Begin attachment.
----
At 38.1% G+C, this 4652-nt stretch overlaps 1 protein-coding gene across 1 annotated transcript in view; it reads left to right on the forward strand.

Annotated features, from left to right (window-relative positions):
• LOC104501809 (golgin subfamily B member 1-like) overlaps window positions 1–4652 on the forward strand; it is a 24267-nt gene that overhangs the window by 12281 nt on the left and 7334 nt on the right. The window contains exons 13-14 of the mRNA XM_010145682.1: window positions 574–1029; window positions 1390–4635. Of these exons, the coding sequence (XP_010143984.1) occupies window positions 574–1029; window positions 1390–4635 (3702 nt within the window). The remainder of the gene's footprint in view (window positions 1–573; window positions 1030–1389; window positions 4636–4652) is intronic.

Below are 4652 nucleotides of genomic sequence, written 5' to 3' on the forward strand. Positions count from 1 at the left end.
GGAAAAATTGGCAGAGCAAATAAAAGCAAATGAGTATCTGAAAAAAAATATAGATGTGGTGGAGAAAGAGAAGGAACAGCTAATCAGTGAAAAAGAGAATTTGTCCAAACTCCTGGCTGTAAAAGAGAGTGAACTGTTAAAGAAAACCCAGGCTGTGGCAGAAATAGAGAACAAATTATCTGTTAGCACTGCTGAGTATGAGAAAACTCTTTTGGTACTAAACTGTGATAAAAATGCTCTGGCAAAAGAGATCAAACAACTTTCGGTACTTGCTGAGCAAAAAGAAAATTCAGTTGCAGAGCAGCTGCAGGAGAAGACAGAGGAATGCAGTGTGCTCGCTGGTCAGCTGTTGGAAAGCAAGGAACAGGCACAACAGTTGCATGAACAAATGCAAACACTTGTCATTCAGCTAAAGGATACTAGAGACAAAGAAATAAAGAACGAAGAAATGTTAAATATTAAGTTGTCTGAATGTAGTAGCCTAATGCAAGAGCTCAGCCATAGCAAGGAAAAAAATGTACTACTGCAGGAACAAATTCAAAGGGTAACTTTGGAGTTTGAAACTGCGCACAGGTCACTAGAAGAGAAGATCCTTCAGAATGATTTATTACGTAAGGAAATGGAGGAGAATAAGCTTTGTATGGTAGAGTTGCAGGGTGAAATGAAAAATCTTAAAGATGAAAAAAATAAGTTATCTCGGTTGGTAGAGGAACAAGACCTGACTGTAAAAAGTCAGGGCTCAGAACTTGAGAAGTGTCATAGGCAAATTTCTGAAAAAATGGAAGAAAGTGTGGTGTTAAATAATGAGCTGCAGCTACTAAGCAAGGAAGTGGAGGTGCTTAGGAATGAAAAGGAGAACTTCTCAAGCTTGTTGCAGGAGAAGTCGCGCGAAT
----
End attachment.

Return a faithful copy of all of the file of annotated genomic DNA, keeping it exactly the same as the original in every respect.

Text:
At 38.1% G+C, this 4652-nt stretch overlaps 1 protein-coding gene across 1 annotated transcript in view; it reads left to right on the forward strand.

Annotated features, from left to right (window-relative positions):
• LOC104501809 (golgin subfamily B member 1-like) overlaps window positions 1–4652 on the forward strand; it is a 24267-nt gene that overhangs the window by 12281 nt on the left and 7334 nt on the right. The window contains exons 13-14 of the mRNA XM_010145682.1: window positions 574–1029; window positions 1390–4635. Of these exons, the coding sequence (XP_010143984.1) occupies window positions 574–1029; window positions 1390–4635 (3702 nt within the window). The remainder of the gene's footprint in view (window positions 1–573; window positions 1030–1389; window positions 4636–4652) is intronic.

Below are 4652 nucleotides of genomic sequence, written 5' to 3' on the forward strand. Positions count from 1 at the left end.
GGAAAAATTGGCAGAGCAAATAAAAGCAAATGAGTATCTGAAAAAAAATATAGATGTGGTGGAGAAAGAGAAGGAACAGCTAATCAGTGAAAAAGAGAATTTGTCCAAACTCCTGGCTGTAAAAGAGAGTGAACTGTTAAAGAAAACCCAGGCTGTGGCAGAAATAGAGAACAAATTATCTGTTAGCACTGCTGAGTATGAGAAAACTCTTTTGGTACTAAACTGTGATAAAAATGCTCTGGCAAAAGAGATCAAACAACTTTCGGTACTTGCTGAGCAAAAAGAAAATTCAGTTGCAGAGCAGCTGCAGGAGAAGACAGAGGAATGCAGTGTGCTCGCTGGTCAGCTGTTGGAAAGCAAGGAACAGGCACAACAGTTGCATGAACAAATGCAAACACTTGTCATTCAGCTAAAGGATACTAGAGACAAAGAAATAAAGAACGAAGAAATGTTAAATATTAAGTTGTCTGAATGTAGTAGCCTAATGCAAGAGCTCAGCCATAGCAAGGAAAAAAATGTACTACTGCAGGAACAAATTCAAAGGGTAACTTTGGAGTTTGAAACTGCGCACAGGTCACTAGAAGAGAAGATCCTTCAGAATGATTTATTACGTAAGGAAATGGAGGAGAATAAGCTTTGTATGGTAGAGTTGCAGGGTGAAATGAAAAATCTTAAAGATGAAAAAAATAAGTTATCTCGGTTGGTAGAGGAACAAGACCTGACTGTAAAAAGTCAGGGCTCAGAACTTGAGAAGTGTCATAGGCAAATTTCTGAAAAAATGGAAGAAAGTGTGGTGTTAAATAATGAGCTGCAGCTACTAAGCAAGGAAGTGGAGGTGCTTAGGAATGAAAAGGAGAACTTCTCAAGCTTGTTGCAGGAGAAGTCGCGCGAAT